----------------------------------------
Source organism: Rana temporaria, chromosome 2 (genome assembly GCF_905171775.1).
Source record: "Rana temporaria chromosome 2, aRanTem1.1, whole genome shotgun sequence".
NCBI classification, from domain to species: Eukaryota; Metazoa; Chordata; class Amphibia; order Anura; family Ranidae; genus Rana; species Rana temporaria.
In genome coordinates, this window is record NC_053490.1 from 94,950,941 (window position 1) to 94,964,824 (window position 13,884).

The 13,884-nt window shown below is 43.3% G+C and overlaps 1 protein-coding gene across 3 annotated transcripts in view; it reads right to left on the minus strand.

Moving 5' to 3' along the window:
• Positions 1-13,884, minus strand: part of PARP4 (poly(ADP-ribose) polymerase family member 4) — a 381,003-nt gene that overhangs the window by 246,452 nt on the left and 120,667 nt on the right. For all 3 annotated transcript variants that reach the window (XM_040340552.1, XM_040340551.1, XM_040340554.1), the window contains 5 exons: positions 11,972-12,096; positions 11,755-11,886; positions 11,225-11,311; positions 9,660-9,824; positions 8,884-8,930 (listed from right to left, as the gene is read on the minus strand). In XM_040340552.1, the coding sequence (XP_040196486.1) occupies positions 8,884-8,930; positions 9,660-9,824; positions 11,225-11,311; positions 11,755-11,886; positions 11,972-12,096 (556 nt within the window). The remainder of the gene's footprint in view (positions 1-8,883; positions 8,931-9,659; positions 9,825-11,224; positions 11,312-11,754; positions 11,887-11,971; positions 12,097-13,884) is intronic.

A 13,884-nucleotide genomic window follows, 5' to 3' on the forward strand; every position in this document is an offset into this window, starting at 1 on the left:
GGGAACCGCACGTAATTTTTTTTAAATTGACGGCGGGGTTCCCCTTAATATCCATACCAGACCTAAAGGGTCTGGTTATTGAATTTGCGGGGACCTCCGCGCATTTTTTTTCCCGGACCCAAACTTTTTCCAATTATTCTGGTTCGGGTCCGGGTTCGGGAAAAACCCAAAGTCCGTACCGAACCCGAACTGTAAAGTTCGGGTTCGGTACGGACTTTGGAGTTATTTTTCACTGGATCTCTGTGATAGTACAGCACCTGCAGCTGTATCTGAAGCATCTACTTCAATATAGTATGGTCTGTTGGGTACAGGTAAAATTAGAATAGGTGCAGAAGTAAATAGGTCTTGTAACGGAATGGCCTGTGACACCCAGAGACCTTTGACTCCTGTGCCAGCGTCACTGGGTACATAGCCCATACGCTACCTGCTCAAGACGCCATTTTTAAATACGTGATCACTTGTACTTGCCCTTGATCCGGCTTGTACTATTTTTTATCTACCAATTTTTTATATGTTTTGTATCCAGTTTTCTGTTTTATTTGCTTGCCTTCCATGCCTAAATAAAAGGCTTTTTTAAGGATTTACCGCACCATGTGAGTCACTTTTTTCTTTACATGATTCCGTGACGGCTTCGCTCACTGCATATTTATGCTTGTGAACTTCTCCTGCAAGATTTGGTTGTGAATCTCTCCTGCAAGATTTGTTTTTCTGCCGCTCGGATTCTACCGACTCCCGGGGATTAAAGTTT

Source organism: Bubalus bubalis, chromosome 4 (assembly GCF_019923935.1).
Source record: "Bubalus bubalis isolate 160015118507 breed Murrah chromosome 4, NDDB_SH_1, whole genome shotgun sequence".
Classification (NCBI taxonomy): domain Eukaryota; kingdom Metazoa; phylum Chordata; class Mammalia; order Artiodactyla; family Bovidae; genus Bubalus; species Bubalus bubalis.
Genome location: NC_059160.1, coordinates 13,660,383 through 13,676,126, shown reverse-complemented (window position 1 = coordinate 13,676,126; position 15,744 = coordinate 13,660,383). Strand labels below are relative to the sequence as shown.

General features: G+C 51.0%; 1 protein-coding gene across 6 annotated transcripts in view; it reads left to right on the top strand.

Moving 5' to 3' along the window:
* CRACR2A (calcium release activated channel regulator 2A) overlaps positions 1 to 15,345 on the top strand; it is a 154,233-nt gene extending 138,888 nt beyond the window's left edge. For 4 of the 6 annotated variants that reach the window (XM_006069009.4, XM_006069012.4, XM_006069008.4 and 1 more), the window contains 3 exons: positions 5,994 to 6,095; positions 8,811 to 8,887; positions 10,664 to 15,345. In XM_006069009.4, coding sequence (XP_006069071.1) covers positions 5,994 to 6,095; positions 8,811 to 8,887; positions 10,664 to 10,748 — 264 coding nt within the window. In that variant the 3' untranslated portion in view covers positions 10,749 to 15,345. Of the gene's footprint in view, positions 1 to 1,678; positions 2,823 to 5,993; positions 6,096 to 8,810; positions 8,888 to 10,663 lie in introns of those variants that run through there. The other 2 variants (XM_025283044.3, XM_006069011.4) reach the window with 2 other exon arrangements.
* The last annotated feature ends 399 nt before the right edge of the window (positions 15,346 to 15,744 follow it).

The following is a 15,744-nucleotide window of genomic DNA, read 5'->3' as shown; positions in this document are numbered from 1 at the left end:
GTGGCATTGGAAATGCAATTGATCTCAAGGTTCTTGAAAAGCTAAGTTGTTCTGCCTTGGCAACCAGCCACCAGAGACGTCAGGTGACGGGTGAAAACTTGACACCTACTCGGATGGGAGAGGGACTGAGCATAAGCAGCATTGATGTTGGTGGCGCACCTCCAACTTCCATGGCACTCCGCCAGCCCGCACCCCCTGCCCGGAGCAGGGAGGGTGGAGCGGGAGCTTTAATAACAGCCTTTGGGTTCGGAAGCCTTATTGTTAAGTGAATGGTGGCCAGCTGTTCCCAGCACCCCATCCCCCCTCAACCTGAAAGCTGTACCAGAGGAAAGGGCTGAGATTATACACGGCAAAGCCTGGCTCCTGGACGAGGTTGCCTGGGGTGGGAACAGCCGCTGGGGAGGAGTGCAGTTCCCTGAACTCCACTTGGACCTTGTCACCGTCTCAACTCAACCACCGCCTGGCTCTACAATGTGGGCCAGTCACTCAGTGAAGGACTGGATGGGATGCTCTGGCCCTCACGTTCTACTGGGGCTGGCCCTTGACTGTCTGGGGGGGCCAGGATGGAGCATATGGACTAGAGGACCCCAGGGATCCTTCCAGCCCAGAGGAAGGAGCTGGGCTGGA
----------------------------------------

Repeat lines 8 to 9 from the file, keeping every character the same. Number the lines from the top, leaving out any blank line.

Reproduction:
A 13,884-nucleotide genomic window follows, 5' to 3' on the forward strand; every position in this document is an offset into this window, starting at 1 on the left:
GGGAACCGCACGTAATTTTTTTTAAATTGACGGCGGGGTTCCCCTTAATATCCATACCAGACCTAAAGGGTCTGGTTATTGAATTTGCGGGGACCTCCGCGCATTTTTTTTCCCGGACCCAAACTTTTTCCAATTATTCTGGTTCGGGTCCGGGTTCGGGAAAAACCCAAAGTCCGTACCGAACCCGAACTGTAAAGTTCGGGTTCGGTACGGACTTTGGAGTTATTTTTCACTGGATCTCTGTGATAGTACAGCACCTGCAGCTGTATCTGAAGCATCTACTTCAATATAGTATGGTCTGTTGGGTACAGGTAAAATTAGAATAGGTGCAGAAGTAAATAGGTCTTGTAACGGAATGGCCTGTGACACCCAGAGACCTTTGACTCCTGTGCCAGCGTCACTGGGTACATAGCCCATACGCTACCTGCTCAAGACGCCATTTTTAAATACGTGATCACTTGTACTTGCCCTTGATCCGGCTTGTACTATTTTTTATCTACCAATTTTTTATATGTTTTGTATCCAGTTTTCTGTTTTATTTGCTTGCCTTCCATGCCTAAATAAAAGGCTTTTTTAAGGATTTACCGCACCATGTGAGTCACTTTTTTCTTTACATGATTCCGTGACGGCTTCGCTCACTGCATATTTATGCTTGTGAACTTCTCCTGCAAGATTTGGTTGTGAATCTCTCCTGCAAGATTTGTTTTTCTGCCGCTCGGATTCTACCGACTCCCGGGGATTAAAGTTT